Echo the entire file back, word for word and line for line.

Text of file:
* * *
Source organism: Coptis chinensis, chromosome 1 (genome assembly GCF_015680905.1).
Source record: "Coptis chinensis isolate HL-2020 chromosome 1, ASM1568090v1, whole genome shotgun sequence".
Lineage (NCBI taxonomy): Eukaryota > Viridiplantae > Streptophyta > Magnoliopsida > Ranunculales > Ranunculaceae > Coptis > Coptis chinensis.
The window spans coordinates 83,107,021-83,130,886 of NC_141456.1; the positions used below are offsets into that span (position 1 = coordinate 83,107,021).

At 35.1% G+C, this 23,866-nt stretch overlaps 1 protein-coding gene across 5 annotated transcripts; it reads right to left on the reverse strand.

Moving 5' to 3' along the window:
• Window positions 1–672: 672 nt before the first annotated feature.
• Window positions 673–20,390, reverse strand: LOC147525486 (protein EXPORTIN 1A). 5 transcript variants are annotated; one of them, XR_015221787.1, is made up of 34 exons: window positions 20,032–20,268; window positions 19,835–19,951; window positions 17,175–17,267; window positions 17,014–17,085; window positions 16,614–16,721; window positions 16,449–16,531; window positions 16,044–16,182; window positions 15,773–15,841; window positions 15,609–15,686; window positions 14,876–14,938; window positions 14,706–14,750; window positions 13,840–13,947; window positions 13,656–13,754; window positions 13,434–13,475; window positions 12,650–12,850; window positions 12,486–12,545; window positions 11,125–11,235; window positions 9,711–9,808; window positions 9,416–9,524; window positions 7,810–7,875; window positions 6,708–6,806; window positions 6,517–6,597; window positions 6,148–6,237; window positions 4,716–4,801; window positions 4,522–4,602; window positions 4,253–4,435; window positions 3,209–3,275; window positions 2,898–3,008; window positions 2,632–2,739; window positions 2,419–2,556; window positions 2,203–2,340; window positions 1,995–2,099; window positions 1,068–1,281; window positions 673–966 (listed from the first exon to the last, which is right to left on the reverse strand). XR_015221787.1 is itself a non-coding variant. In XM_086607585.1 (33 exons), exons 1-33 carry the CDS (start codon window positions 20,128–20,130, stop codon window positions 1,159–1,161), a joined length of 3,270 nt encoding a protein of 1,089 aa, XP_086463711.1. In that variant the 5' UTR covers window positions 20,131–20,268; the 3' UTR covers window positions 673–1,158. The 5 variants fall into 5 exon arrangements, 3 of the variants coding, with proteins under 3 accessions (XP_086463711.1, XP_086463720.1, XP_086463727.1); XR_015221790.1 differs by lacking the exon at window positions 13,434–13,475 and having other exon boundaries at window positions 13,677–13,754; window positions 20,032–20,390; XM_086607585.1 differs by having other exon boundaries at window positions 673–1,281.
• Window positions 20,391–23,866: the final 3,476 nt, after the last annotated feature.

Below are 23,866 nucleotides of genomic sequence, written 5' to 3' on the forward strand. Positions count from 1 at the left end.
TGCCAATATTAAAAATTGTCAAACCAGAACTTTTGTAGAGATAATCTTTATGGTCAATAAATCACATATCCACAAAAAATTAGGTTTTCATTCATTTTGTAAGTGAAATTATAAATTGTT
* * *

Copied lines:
Source organism: Coptis chinensis, chromosome 1 (genome assembly GCF_015680905.1).
Source record: "Coptis chinensis isolate HL-2020 chromosome 1, ASM1568090v1, whole genome shotgun sequence".
Lineage (NCBI taxonomy): Eukaryota > Viridiplantae > Streptophyta > Magnoliopsida > Ranunculales > Ranunculaceae > Coptis > Coptis chinensis.
The window spans coordinates 83,107,021-83,130,886 of NC_141456.1; the positions used below are offsets into that span (position 1 = coordinate 83,107,021).

At 35.1% G+C, this 23,866-nt stretch overlaps 1 protein-coding gene across 5 annotated transcripts; it reads right to left on the reverse strand.

Moving 5' to 3' along the window:
• Window positions 1–672: 672 nt before the first annotated feature.
• Window positions 673–20,390, reverse strand: LOC147525486 (protein EXPORTIN 1A). 5 transcript variants are annotated; one of them, XR_015221787.1, is made up of 34 exons: window positions 20,032–20,268; window positions 19,835–19,951; window positions 17,175–17,267; window positions 17,014–17,085; window positions 16,614–16,721; window positions 16,449–16,531; window positions 16,044–16,182; window positions 15,773–15,841; window positions 15,609–15,686; window positions 14,876–14,938; window positions 14,706–14,750; window positions 13,840–13,947; window positions 13,656–13,754; window positions 13,434–13,475; window positions 12,650–12,850; window positions 12,486–12,545; window positions 11,125–11,235; window positions 9,711–9,808; window positions 9,416–9,524; window positions 7,810–7,875; window positions 6,708–6,806; window positions 6,517–6,597; window positions 6,148–6,237; window positions 4,716–4,801; window positions 4,522–4,602; window positions 4,253–4,435; window positions 3,209–3,275; window positions 2,898–3,008; window positions 2,632–2,739; window positions 2,419–2,556; window positions 2,203–2,340; window positions 1,995–2,099; window positions 1,068–1,281; window positions 673–966 (listed from the first exon to the last, which is right to left on the reverse strand). XR_015221787.1 is itself a non-coding variant. In XM_086607585.1 (33 exons), exons 1-33 carry the CDS (start codon window positions 20,128–20,130, stop codon window positions 1,159–1,161), a joined length of 3,270 nt encoding a protein of 1,089 aa, XP_086463711.1. In that variant the 5' UTR covers window positions 20,131–20,268; the 3' UTR covers window positions 673–1,158. The 5 variants fall into 5 exon arrangements, 3 of the variants coding, with proteins under 3 accessions (XP_086463711.1, XP_086463720.1, XP_086463727.1); XR_015221790.1 differs by lacking the exon at window positions 13,434–13,475 and having other exon boundaries at window positions 13,677–13,754; window positions 20,032–20,390; XM_086607585.1 differs by having other exon boundaries at window positions 673–1,281.
• Window positions 20,391–23,866: the final 3,476 nt, after the last annotated feature.

Below are 23,866 nucleotides of genomic sequence, written 5' to 3' on the forward strand. Positions count from 1 at the left end.
TGCCAATATTAAAAATTGTCAAACCAGAACTTTTGTAGAGATAATCTTTATGGTCAATAAATCACATATCCACAAAAAATTAGGTTTTCATTCATTTTGTAAGTGAAATTATAAATTGTT